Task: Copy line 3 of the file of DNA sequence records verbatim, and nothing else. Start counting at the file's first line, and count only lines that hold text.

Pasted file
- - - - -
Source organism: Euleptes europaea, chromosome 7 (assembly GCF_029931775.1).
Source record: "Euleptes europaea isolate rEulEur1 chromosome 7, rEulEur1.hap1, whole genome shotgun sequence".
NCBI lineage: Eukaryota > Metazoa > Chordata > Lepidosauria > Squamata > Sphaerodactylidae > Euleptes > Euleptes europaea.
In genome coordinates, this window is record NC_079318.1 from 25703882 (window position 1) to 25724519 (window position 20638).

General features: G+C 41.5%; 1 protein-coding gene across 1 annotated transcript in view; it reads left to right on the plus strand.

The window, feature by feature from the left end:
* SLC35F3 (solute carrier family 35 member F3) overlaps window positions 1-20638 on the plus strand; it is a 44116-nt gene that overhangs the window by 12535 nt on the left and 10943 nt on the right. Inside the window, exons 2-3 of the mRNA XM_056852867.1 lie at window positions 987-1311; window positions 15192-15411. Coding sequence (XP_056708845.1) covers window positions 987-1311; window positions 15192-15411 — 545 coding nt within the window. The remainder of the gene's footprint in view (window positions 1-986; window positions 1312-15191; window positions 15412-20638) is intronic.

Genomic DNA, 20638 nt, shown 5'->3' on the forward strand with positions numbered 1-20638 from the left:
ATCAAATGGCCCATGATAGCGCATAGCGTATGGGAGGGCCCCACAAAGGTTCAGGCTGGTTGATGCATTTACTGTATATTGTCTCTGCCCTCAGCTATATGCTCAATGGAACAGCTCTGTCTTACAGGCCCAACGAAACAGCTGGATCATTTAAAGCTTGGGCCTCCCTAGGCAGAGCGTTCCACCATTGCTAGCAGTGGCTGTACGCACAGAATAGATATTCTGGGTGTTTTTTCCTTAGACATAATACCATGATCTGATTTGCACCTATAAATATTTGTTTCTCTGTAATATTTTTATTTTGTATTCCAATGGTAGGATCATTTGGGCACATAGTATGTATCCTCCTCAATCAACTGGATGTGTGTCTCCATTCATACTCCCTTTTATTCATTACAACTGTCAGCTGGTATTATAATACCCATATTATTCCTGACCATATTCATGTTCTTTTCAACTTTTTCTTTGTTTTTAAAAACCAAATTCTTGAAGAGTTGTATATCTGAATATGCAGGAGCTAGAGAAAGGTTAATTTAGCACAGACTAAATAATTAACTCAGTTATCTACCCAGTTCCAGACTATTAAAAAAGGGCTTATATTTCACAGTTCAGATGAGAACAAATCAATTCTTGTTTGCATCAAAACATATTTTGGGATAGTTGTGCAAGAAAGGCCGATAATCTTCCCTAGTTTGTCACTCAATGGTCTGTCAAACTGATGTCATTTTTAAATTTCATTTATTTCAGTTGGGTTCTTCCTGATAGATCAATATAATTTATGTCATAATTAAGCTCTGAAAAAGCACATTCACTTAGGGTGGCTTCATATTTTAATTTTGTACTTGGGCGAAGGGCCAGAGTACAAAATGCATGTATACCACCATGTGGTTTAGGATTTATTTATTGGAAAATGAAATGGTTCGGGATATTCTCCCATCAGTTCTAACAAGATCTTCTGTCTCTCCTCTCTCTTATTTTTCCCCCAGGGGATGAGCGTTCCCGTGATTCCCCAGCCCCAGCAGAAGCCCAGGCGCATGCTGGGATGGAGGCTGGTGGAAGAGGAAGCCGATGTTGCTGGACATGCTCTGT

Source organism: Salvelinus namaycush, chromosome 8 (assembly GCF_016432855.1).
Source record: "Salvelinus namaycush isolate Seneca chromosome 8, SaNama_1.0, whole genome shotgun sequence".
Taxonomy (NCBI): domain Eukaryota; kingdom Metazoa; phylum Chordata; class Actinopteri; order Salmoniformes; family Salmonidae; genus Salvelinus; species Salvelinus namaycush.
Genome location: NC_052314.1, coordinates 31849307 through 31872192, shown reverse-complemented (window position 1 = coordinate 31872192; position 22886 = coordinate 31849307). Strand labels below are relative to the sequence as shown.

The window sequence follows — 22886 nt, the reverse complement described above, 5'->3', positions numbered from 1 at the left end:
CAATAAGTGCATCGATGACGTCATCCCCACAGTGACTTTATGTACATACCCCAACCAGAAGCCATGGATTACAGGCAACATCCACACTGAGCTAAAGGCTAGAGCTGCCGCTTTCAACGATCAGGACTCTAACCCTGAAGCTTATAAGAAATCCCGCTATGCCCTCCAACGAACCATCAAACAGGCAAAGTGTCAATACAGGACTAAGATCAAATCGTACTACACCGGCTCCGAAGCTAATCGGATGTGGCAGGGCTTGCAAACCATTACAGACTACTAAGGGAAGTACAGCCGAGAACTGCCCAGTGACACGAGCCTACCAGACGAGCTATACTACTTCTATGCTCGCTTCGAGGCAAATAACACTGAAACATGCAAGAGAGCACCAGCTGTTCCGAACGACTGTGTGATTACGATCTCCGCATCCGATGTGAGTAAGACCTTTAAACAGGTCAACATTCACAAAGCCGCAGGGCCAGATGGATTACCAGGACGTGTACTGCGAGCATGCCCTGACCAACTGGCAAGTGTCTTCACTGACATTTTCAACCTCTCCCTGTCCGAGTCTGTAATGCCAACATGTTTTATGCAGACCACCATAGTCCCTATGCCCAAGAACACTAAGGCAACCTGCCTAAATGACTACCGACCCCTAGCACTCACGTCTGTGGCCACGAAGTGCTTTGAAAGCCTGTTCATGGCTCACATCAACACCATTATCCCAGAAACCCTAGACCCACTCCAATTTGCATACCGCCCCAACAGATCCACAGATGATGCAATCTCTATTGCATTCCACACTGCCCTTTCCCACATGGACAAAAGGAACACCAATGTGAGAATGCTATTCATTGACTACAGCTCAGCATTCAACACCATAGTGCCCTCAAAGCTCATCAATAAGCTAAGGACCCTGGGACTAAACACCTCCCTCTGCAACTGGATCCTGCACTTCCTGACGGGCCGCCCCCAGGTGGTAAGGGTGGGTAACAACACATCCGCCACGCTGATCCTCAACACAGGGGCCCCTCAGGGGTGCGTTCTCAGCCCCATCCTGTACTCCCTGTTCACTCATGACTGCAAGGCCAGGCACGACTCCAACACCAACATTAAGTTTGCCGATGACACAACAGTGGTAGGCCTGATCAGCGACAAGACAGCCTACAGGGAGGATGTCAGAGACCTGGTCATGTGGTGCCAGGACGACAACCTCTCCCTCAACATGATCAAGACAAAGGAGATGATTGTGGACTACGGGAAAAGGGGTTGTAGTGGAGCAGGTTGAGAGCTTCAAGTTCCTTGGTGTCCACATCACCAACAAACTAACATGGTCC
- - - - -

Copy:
NCBI lineage: Eukaryota > Metazoa > Chordata > Lepidosauria > Squamata > Sphaerodactylidae > Euleptes > Euleptes europaea.